Wednesday, August 19, 2009

The public option: On life support. Or not

Like a doctor looking for the right words with which to communicate a dire diagnosis, President Obama has been trying to tell the American people what others within his party and outside it have been more effectively saying for weeks now: the public option of the proposed Obama health-care reform plan is probably as dead as something can be without a toe tag on a body in the morgue.

Or maybe not, depending.

We should have seen this coming. The president cued us to a shift in position when he spoke Saturday at the town hall in Grand Junction, Colo.:

“The public option, whether we have it or we don’t have it … is not the entirety of health-care reform. This is just one sliver of it, one aspect of it.”

Listen to what Kathleen Sebelius, his secretary of health and human services, said Sunday on CNN’s “State of the Union”: The public option “is not the essential element.

The italics are entirely mine, and there for a reason. It’s in these feints of the language, these rhetorical dances that the Obama administration seems to be letting people know that the most effective measure ensuring competition for Americans’ health-care services is off the table.

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Or maybe not. Even Republicans and Blue Dog Democrats can read polls. They can surely appreciate, if not agree with, the overwhelming majority of Americans who want a public option in the health reform bill.

The 12th annual Health Confidence Survey, sponsored by the Employee Benefit Research Institute (EBRI) and released in June, reveals just how out of step conservatives are on the public-option issue:



From the EBRI Web site: “Between 68 percent and 88 percent of Americans either strongly or somewhat support health reform ideas such as national health plans, a public plan option, guaranteed issue, expansion of Medicare and Medicaid, and employer and individual mandates, the survey finds.”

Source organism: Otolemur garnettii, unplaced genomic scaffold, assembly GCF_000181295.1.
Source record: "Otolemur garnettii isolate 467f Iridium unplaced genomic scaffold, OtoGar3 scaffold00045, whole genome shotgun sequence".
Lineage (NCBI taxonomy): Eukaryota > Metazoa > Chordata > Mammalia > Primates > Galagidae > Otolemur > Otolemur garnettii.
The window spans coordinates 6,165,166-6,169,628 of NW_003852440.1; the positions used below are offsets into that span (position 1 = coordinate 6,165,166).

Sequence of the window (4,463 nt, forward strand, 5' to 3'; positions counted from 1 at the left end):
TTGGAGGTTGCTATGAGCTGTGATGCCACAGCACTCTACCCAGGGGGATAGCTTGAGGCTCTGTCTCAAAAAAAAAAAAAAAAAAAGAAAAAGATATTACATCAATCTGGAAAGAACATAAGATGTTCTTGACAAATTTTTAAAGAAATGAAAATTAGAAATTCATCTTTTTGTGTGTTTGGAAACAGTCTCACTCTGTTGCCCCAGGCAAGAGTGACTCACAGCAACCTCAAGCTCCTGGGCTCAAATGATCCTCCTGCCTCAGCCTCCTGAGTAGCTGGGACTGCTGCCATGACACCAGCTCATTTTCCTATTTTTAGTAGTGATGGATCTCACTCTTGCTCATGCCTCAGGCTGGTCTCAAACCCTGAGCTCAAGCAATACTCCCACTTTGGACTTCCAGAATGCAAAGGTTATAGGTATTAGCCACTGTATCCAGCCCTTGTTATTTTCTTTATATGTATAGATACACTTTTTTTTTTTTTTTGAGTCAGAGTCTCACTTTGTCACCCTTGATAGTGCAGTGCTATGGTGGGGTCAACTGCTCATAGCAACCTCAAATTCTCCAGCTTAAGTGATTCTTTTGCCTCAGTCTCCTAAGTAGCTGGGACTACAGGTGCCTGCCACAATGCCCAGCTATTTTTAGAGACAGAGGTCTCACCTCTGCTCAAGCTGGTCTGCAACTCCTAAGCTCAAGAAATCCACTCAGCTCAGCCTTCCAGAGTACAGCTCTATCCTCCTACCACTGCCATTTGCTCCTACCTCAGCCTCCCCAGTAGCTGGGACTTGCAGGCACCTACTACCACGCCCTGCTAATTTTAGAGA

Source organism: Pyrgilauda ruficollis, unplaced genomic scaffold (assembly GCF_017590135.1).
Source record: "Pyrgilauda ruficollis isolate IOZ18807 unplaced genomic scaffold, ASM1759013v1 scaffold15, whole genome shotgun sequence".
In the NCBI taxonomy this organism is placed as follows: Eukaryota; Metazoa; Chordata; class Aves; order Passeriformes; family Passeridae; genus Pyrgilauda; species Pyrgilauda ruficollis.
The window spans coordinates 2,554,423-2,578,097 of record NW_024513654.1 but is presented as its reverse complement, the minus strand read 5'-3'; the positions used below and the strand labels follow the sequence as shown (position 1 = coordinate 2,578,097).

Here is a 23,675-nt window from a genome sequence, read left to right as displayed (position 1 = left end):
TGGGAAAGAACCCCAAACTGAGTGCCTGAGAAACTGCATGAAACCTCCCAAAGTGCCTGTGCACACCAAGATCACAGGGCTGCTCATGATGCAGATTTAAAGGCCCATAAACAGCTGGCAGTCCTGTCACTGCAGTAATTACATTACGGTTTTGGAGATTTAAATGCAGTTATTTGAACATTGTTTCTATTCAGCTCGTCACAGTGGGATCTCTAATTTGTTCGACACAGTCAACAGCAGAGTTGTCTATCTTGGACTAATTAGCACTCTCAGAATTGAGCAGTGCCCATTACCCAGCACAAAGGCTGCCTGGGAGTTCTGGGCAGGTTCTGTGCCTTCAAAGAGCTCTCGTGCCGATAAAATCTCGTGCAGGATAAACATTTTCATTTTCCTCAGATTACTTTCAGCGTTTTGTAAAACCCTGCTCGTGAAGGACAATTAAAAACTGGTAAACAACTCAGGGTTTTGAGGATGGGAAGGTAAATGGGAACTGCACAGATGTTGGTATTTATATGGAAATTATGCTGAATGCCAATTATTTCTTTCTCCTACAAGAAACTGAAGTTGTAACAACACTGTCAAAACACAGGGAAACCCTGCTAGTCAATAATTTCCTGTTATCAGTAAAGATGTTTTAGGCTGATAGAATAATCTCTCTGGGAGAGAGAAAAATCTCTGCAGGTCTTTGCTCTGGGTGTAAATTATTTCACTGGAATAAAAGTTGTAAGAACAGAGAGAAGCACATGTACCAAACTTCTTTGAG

And a NBC News poll, released today, found that when the details of the Obama health-care plan were thoroughly explained to them, 53 percent of Americans agree it was a good idea (once they got past the conservative noise machine that’s tried to characterize the Obama plan as the work of the spawn of Satan).

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That should be good news for the President: The American people back him, in general, on the public option. What should be more concerning (in light of the weathervane shifts on the public option that recent Team Obama statements suggest) is today’s Rasmussen poll, whose results lock the administration into the public option it said it wanted all along.

From Rasmussen:

“Just 34% of voters nationwide support the health care reform plan proposed by President Obama and congressional Democrats if the so-called “public option” is removed. The latest Rasmussen Reports national telephone survey shows that 57% oppose the plan if it doesn't include a government-run health insurance plan to compete with private insurers. …”

“Without the public option, just 50% of Democrats support the legislation. That’s down from 69% support measured a week ago.”

That in a snapshot nutshell is the dilemma facing the Obama administration: The American people are saying, “in for a penny, in for a pound.” The Obama administration needs to get its arms around that, too.

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There’s more at stake than a health-care system that’s been in guarded condition for decades. There’s more at stake than the elections in 2010, a vote that could dismantle the plans for achieving the administration’s agenda across the board.

What’s also at stake is the credibility of the president himself, and the public perception of his willingness to stand on the scaffold of principles he erected during the campaign. Back then, and certainly during the heady early months of the administration, the public option was more than a sliver of Obama’s health-care proposal; it was the centerpiece of that proposal.

Even taking into account the prevailing political wisdom — a candidate tacks to the left on the campaign trail, moving rightward as the likelihood of being elected increases — there comes a time to get behind the bedrock of a platform that got you elected, and stay there. There comes a time to dance with who brung you.

The public option is the partner Obama brought to the dance of national health-care reform; together, they’re the couple that much of this country supports. There’s no changing partners now.
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Image credit: Obama: Samantha Appleton, The White House. Obama bottom: Still from AP video, possible pool origin.

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